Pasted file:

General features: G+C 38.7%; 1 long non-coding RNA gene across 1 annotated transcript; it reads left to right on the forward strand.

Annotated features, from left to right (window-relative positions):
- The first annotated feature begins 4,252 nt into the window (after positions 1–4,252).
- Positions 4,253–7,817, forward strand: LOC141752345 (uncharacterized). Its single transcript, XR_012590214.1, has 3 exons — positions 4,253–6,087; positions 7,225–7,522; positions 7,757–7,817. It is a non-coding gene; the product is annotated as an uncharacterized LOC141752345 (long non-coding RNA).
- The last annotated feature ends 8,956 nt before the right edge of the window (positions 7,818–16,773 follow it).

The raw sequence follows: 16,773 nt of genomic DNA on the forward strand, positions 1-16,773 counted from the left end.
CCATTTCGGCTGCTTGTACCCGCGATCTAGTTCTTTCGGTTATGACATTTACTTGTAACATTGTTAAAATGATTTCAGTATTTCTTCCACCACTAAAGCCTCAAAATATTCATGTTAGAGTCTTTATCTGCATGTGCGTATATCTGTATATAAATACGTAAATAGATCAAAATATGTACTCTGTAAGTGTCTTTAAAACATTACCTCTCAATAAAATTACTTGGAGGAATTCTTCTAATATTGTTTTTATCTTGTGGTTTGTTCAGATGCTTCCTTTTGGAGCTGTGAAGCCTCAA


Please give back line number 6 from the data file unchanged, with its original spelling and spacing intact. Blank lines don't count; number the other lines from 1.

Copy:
The raw sequence follows: 16,773 nt of genomic DNA on the forward strand, positions 1-16,773 counted from the left end.